Next Article in Journal
Micro Water Flow Measurement Using a Temperature-Compensated MEMS Piezoresistive Cantilever
Previous Article in Journal
Comparison of Multiple Displacement Amplification (MDA) and Multiple Annealing and Looping-Based Amplification Cycles (MALBAC) in Limited DNA Sequencing Based on Tube and Droplet
Previous Article in Special Issue
Modeling Pharmacokinetic Profiles for Assessment of Anti-Cancer Drug on a Microfluidic System
Open AccessReview

Novel Strategies in Artificial Organ Development: What Is the Future of Medicine?

Foundation of Research and Science Development, 01-793 Warsaw, Poland
*
Author to whom correspondence should be addressed.
Micromachines 2020, 11(7), 646; https://doi.org/10.3390/mi11070646
Received: 1 June 2020 / Revised: 25 June 2020 / Accepted: 26 June 2020 / Published: 30 June 2020
(This article belongs to the Special Issue 3D-Bioprinted Organs-on-Chips for Clinical Application)
The technology of tissue engineering is a rapidly evolving interdisciplinary field of science that elevates cell-based research from 2D cultures through organoids to whole bionic organs. 3D bioprinting and organ-on-a-chip approaches through generation of three-dimensional cultures at different scales, applied separately or combined, are widely used in basic studies, drug screening and regenerative medicine. They enable analyses of tissue-like conditions that yield much more reliable results than monolayer cell cultures. Annually, millions of animals worldwide are used for preclinical research. Therefore, the rapid assessment of drug efficacy and toxicity in the early stages of preclinical testing can significantly reduce the number of animals, bringing great ethical and financial benefits. In this review, we describe 3D bioprinting techniques and first examples of printed bionic organs. We also present the possibilities of microfluidic systems, based on the latest reports. We demonstrate the pros and cons of both technologies and indicate their use in the future of medicine. View Full-Text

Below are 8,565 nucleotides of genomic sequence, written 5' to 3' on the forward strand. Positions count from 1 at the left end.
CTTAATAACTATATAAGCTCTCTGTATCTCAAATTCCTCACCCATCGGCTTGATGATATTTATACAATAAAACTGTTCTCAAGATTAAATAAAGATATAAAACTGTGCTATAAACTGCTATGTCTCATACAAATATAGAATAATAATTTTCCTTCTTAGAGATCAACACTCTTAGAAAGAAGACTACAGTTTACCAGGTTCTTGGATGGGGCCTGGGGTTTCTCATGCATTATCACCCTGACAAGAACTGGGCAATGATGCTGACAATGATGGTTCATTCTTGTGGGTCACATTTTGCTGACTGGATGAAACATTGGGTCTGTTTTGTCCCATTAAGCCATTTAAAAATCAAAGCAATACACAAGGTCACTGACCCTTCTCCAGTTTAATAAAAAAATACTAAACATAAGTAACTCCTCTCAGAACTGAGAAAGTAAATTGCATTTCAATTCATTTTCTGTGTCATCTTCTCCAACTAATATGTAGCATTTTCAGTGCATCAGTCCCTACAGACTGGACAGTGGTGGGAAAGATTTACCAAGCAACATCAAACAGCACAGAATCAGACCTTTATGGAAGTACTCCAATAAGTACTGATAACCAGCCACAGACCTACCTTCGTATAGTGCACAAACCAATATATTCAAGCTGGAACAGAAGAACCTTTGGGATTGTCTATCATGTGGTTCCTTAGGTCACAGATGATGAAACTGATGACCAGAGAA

Keywords: 3D bioprinting; organ-on-a-chip; bionic tissue; bioink; cell culture 3D bioprinting; organ-on-a-chip; bionic tissue; bioink; cell culture
Show Figures

Figure 1

MDPI and ACS Style

Klak, M.; Bryniarski, T.; Kowalska, P.; Gomolka, M.; Tymicki, G.; Kosowska, K.; Cywoniuk, P.; Dobrzanski, T.; Turowski, P.; Wszola, M. Novel Strategies in Artificial Organ Development: What Is the Future of Medicine? Micromachines 2020, 11, 646.

Show more citation formats Show less citations formats
Note that from the first issue of 2016, MDPI journals use article numbers instead of page numbers. See further details here.

Article Access Map by Country/Region

1
Search more from Scilit
 
Search
Back to TopTop